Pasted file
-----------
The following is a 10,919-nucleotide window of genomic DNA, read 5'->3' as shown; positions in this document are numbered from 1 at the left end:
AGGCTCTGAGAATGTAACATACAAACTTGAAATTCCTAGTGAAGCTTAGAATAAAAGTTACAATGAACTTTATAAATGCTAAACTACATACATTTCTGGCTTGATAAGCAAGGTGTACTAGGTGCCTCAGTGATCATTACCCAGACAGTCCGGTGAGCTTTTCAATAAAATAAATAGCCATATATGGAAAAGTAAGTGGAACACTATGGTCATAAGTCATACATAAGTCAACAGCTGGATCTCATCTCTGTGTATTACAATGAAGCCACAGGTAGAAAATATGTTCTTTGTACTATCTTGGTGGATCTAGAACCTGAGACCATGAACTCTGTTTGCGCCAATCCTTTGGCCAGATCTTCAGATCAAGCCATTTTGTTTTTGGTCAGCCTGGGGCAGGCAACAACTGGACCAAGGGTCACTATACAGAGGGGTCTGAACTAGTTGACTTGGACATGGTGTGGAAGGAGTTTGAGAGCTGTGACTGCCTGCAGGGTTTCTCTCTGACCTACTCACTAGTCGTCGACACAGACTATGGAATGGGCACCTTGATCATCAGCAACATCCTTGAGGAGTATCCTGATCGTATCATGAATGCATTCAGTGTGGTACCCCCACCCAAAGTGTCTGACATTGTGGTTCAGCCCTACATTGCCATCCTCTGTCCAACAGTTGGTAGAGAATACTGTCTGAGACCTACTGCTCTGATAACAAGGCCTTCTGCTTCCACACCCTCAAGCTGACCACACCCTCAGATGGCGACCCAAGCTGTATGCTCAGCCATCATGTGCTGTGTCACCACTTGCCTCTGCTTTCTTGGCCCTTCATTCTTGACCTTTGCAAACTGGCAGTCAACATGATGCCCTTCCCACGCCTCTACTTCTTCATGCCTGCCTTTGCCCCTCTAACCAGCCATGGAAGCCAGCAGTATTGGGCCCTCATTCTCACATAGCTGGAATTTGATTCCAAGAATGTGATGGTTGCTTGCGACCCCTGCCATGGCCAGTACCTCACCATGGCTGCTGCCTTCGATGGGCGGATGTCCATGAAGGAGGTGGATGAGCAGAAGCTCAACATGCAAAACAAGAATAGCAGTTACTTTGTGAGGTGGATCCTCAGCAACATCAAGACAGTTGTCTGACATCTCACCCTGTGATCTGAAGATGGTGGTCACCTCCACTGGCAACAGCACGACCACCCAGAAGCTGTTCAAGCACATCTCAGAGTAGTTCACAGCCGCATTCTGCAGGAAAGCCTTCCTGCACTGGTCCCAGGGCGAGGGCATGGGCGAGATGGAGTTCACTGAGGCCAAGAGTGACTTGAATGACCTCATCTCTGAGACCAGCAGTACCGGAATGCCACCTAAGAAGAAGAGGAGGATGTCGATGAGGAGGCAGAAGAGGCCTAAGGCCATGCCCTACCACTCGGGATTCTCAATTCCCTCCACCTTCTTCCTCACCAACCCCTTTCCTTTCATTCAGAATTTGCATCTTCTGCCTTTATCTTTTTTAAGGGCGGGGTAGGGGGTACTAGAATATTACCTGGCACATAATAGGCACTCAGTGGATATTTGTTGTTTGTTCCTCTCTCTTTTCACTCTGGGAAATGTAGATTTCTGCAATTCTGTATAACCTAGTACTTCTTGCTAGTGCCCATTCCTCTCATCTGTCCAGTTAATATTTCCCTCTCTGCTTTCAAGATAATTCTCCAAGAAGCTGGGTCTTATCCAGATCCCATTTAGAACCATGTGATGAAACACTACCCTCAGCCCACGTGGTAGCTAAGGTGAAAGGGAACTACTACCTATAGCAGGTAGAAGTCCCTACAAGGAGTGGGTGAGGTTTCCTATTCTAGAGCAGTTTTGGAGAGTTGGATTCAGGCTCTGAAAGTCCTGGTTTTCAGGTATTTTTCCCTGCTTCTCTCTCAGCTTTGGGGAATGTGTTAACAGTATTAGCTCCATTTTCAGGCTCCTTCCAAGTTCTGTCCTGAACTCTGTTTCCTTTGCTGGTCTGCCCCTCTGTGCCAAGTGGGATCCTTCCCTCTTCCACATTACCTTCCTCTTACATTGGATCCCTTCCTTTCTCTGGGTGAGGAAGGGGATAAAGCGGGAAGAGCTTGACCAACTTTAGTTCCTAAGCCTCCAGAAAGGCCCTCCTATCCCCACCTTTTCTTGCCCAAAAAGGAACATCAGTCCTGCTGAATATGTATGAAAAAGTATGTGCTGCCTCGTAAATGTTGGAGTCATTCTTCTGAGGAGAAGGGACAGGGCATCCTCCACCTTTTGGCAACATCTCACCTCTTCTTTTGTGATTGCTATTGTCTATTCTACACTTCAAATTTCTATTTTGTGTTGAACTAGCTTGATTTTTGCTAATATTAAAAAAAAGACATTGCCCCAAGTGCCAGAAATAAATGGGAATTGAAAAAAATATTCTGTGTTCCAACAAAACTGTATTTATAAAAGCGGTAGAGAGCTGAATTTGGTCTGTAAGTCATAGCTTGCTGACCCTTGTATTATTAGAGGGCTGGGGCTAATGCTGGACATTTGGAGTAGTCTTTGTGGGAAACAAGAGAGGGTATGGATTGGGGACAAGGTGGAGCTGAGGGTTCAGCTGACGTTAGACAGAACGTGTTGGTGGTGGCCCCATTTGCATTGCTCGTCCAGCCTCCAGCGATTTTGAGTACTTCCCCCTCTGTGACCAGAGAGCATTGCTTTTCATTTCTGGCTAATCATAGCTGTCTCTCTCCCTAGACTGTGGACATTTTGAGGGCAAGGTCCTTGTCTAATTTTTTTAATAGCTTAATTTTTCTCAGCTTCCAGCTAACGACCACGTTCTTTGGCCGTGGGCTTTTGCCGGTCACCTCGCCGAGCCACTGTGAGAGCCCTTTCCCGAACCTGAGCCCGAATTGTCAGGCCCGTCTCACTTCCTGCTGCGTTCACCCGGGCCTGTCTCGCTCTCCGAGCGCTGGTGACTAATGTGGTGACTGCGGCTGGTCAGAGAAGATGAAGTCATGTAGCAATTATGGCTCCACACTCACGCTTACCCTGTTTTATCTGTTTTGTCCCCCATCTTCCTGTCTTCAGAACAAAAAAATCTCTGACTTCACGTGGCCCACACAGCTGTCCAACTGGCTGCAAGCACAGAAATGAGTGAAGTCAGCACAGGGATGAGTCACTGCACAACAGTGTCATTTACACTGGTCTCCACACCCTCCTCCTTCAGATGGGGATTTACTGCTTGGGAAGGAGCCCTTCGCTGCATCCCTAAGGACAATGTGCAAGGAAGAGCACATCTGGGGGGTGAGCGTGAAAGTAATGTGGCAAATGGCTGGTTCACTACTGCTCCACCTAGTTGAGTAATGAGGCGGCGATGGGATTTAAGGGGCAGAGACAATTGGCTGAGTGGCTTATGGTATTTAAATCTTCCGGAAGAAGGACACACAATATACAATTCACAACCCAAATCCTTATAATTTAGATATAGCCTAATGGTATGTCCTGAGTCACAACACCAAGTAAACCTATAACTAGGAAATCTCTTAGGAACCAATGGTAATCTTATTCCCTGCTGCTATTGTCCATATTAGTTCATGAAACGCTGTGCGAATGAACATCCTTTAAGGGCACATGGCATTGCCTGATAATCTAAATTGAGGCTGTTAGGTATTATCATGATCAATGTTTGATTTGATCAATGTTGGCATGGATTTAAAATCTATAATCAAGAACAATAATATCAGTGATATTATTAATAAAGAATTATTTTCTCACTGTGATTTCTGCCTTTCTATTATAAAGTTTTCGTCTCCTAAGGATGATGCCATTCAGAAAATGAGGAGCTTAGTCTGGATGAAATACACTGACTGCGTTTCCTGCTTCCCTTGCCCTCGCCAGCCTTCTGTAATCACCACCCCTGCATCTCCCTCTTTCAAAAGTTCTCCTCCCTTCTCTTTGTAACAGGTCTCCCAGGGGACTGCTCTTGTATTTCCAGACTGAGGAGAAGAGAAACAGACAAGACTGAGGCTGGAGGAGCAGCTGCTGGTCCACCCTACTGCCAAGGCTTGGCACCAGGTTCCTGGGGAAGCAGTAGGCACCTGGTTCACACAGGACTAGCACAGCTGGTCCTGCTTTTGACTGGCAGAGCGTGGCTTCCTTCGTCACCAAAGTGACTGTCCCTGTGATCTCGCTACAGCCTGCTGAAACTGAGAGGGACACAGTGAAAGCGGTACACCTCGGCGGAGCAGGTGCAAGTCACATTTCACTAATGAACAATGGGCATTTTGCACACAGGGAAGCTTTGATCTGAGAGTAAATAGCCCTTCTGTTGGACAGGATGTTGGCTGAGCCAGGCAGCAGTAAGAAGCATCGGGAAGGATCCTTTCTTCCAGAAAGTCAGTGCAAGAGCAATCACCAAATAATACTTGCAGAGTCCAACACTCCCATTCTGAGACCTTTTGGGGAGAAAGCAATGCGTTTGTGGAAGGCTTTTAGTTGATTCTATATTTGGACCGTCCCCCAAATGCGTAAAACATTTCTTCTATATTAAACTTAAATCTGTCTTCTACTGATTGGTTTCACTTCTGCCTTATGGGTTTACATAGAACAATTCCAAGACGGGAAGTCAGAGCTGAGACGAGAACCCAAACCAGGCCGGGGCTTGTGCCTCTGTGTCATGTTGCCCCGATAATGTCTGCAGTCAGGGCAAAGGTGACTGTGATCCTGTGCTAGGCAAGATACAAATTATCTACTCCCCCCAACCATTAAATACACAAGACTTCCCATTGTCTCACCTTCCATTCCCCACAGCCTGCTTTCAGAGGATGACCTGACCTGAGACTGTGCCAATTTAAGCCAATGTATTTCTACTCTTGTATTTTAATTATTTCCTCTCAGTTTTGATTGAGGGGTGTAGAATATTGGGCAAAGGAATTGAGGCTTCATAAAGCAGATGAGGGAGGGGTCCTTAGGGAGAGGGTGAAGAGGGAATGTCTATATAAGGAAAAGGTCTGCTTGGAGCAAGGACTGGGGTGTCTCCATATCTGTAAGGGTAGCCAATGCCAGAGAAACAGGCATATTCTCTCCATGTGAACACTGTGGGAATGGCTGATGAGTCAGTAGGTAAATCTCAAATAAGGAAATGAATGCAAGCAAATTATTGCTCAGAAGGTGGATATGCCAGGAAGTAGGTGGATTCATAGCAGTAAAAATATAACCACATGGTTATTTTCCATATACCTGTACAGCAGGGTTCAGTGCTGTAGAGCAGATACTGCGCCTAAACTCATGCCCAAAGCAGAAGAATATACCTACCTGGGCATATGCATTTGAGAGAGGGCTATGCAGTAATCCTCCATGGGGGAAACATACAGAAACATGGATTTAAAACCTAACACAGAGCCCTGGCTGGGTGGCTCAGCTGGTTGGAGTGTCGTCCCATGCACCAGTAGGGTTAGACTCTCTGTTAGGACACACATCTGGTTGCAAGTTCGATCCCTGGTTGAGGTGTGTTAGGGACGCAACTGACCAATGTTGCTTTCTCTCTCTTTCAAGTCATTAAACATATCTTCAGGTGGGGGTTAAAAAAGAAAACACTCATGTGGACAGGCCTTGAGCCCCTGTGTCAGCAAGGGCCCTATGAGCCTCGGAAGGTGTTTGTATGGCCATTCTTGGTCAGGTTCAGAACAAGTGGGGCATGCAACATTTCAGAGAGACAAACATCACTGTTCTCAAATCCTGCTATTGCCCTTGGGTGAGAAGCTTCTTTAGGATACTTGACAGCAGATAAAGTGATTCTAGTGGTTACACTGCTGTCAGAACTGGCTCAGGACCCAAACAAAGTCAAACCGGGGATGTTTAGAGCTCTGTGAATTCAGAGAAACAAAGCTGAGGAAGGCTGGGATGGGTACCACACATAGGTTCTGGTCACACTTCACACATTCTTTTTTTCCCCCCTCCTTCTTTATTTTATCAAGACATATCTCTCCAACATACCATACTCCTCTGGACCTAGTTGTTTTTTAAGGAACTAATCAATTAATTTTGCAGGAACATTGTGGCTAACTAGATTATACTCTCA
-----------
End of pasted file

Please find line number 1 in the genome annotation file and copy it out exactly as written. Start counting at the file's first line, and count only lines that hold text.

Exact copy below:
The following is a 10,919-nucleotide window of genomic DNA, read 5'->3' as shown; positions in this document are numbered from 1 at the left end: